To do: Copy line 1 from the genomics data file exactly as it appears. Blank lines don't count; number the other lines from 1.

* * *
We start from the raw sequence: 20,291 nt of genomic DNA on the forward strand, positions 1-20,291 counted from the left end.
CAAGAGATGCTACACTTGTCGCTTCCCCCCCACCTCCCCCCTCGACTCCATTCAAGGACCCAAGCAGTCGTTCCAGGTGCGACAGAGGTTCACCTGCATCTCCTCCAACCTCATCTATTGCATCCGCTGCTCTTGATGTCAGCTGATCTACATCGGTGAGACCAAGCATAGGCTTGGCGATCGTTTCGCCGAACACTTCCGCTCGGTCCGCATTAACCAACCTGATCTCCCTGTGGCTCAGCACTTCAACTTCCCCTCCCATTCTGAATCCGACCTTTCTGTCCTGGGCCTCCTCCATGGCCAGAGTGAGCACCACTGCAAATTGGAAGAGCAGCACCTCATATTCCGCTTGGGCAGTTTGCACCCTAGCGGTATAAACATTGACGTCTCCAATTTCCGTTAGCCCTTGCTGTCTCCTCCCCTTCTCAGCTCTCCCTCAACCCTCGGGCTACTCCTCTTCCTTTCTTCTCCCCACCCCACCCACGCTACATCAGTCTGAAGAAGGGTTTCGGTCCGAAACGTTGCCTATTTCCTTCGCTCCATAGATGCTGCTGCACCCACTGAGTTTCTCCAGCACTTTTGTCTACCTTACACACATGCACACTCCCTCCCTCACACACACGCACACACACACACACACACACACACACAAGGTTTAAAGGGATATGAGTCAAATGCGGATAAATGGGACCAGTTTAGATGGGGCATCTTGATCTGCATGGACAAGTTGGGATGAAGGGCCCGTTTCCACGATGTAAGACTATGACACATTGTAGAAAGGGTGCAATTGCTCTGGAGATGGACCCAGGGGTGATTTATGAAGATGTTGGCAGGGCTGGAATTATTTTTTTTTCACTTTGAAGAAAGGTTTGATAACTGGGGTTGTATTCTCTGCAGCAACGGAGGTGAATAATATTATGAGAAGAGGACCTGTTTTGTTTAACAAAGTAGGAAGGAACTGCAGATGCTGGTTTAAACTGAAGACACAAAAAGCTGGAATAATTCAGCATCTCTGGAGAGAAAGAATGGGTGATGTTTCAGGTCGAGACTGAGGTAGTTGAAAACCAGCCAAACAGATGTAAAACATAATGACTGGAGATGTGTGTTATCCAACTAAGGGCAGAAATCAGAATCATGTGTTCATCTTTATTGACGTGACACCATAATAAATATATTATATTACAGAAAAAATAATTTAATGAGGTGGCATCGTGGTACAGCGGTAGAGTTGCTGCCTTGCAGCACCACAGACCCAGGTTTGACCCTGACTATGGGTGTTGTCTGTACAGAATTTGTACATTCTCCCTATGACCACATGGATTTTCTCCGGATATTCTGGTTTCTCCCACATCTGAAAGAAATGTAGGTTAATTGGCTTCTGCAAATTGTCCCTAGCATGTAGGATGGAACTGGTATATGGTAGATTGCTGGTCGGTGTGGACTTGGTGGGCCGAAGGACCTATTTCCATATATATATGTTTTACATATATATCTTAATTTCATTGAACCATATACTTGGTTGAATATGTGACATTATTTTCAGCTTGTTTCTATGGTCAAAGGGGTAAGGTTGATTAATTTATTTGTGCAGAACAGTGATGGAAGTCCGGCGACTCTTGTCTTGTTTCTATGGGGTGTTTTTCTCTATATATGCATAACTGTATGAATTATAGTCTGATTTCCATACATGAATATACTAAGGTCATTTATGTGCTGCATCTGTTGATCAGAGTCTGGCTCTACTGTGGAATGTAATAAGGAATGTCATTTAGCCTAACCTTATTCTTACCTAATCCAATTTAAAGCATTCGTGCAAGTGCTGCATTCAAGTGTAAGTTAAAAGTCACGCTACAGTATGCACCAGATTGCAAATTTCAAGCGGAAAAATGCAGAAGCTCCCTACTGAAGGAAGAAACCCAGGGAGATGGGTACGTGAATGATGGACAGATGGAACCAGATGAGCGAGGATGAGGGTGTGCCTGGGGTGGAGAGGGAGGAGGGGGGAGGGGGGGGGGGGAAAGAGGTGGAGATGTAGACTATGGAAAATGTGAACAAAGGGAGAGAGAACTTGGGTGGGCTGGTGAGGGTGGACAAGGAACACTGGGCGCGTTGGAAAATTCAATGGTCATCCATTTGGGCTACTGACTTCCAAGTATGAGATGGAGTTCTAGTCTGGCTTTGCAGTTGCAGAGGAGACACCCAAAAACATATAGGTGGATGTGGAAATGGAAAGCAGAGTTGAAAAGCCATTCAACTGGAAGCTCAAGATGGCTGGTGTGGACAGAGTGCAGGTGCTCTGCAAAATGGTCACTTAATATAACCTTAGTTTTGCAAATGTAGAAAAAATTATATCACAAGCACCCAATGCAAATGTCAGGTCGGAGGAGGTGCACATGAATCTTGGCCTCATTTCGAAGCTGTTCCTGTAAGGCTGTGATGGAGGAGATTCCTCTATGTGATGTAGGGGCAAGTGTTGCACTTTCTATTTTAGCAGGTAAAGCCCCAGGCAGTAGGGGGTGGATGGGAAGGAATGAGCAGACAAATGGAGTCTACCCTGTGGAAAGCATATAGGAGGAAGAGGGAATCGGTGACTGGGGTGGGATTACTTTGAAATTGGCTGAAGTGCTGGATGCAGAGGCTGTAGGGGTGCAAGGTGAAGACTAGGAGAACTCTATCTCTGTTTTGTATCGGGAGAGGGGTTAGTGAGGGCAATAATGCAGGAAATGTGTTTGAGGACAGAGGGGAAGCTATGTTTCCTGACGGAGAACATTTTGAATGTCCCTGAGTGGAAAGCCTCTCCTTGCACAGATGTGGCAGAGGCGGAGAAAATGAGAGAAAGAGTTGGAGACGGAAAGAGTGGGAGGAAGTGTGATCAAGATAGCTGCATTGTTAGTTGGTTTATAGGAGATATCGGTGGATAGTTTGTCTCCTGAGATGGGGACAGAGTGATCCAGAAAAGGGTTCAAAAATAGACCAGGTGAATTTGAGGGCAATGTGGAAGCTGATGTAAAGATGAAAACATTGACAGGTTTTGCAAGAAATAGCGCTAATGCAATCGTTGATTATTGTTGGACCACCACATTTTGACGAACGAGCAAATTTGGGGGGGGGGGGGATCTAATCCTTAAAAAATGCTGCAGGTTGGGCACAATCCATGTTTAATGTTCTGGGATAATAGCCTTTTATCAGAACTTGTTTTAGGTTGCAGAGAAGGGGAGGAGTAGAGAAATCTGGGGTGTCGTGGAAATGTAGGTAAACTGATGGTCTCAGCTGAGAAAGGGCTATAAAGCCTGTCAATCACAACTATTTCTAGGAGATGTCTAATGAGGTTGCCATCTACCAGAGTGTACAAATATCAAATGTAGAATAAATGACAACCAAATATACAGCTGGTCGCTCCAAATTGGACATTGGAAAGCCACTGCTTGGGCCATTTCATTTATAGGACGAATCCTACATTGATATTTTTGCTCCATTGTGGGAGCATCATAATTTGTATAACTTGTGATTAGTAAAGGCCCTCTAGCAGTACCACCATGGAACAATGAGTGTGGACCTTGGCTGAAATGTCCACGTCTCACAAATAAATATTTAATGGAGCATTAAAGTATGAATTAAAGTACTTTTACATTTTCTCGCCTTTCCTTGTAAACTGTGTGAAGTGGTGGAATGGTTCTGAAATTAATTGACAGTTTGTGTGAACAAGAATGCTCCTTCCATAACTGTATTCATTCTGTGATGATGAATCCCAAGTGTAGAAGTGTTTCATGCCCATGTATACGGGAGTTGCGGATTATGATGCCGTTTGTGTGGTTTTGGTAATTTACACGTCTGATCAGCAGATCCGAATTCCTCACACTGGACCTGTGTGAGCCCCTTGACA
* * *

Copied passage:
We start from the raw sequence: 20,291 nt of genomic DNA on the forward strand, positions 1-20,291 counted from the left end.